15th ANNUAL PENNY MCHENRY HYDRANGEA FESTIVAL & GARDEN TOURS <br />JUNE 1, 2024

15th ANNUAL PENNY MCHENRY HYDRANGEA FESTIVAL & GARDEN TOURS
JUNE 1, 2024

Douglasville/Douglas County GA

About Penny McHenry and the Festival

The Festival is named in memory of Penny McHenry, founder of the American Hydrangea Society.  Penny received a hydrangea from a friend when she lost one of her daughters.  She fell in love with the beautiful plant and began propagating hydrangeas and the rest is history.  She became world famous as “The Hydrangea Lady”.  Penny has been featured in too many articles and publications to mention, however,  Steve Bender, Senior Garden Writer for Southern Living paid tribute to Penny in an article in the July 2006 issue after Penny’s passing during 2006.  Both the “Penny Mac” and “Mini Penny” hydrangea varieties are named in her honor.  Penny’s family has given the Festival permission to name the Festival in honor and memory of Penny.  An exhibit honoring Penny is on display at the Douglas County Museum of History and Art. The Festival was created by Co-Founders Susanne Hudson and Jeri Farmer under the umbrella of Douglas County Museum of History and Art and is supported by the City of Douglasville and Douglas County.  Mark your calendars now so you don’t miss this wonderful event.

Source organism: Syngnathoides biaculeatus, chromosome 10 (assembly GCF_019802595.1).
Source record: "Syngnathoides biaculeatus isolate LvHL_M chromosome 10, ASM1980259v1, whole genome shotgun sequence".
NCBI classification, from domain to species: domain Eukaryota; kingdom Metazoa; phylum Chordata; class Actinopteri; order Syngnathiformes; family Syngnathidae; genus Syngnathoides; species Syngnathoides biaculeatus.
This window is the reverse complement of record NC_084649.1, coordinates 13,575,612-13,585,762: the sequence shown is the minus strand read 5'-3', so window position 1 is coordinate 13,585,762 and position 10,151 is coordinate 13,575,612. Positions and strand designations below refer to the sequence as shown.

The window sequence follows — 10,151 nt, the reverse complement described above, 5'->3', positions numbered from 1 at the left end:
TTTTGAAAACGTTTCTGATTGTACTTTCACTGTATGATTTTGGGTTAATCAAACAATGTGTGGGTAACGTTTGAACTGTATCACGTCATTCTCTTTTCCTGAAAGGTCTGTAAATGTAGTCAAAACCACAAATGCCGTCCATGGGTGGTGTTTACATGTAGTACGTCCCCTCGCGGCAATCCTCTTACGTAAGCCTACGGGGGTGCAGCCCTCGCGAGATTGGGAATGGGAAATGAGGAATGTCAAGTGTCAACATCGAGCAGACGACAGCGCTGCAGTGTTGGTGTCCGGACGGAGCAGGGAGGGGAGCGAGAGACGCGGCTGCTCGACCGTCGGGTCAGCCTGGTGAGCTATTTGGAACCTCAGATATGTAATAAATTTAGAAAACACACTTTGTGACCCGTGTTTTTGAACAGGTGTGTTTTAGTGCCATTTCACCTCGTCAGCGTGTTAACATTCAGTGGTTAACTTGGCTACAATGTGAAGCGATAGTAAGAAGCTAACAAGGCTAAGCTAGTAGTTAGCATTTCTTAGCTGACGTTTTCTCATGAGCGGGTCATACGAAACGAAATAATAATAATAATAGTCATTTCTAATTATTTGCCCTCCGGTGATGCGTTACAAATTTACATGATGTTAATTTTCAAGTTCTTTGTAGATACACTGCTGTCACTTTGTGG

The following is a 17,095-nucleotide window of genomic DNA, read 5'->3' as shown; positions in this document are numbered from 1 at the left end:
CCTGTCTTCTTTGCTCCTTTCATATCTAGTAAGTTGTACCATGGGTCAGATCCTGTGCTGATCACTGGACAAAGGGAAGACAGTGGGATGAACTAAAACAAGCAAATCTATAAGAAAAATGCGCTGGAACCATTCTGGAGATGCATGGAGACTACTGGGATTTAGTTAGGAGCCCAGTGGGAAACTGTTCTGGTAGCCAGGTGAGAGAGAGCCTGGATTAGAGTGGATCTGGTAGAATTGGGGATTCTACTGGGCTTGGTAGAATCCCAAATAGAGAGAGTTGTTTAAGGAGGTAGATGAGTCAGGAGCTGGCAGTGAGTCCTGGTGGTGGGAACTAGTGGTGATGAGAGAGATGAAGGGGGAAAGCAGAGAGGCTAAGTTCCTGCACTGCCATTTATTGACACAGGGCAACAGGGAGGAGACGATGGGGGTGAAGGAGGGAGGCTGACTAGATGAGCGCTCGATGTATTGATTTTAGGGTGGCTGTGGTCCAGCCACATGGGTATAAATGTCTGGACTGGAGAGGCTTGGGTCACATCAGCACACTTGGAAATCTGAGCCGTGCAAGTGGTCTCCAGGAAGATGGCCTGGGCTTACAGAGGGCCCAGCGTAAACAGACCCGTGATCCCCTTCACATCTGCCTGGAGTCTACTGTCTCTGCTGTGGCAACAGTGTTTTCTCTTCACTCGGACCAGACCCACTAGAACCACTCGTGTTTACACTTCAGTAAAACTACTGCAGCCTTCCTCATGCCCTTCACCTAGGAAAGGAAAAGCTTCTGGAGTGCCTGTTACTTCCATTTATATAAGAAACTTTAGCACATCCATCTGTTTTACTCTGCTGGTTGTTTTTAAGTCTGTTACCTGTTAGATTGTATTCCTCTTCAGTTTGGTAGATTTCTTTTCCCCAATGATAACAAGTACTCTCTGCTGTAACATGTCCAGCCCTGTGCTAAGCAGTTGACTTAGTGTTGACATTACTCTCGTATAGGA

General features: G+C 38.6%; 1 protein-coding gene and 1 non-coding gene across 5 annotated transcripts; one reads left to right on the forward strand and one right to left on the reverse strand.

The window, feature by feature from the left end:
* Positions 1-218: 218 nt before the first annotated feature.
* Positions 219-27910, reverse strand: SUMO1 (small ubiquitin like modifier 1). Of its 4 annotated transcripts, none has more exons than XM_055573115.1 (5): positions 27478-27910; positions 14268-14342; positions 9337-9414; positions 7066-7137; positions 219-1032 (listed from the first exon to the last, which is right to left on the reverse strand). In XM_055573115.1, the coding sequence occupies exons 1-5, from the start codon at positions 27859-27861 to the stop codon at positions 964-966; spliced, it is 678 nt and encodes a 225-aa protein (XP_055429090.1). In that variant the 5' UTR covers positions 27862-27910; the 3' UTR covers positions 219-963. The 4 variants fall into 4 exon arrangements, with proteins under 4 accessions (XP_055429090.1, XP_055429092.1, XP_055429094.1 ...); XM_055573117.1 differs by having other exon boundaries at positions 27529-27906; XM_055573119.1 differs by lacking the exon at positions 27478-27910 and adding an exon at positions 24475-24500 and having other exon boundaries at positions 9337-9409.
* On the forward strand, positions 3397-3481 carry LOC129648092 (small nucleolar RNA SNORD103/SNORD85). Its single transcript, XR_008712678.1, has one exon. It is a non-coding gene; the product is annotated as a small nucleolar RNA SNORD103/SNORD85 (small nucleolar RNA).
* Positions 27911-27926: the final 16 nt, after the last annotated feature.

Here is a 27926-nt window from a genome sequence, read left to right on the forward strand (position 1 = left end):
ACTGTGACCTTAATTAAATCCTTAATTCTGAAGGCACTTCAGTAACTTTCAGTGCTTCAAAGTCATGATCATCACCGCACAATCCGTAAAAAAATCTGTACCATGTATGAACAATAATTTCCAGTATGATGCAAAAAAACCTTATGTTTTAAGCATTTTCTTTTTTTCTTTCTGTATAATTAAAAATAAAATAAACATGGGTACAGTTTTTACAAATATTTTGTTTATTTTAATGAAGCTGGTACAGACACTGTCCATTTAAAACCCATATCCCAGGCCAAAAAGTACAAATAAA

From Better Homes and Gardens and Town and Country Magazine, did you know:

Hydrangeas are allergy safe flowers. Hydrangeas are unique because they have super sticky pollen. That makes it difficult for wind to blow the pollen around, making these flowers perfect for allergy-prone gardeners. They’re also fragrance free, which makes them a great addition for those who are headache prone or have sensitive noses.

Believe it or not, you can tell a lot about hydrangea plant care by its name. Hydrangea is from Greek descent: “Hydro” means water and “angos” means jar or vessel. And in fact, hydrangeas need lots of water to thrive.

There are around 70-75 species of hydrangea.

Hydrangeas are actually toxic! The compounds in the leaves release cyanide when eaten, so keep the plant away from small children or pets. Although they’re poisonous, it’s reported that ancient Buddhists used the roots as an antioxidant in tea to cure kidney issues—but don’t try this at home!

Actress Blake Lively used pink hydrangeas in her wedding bouquet.

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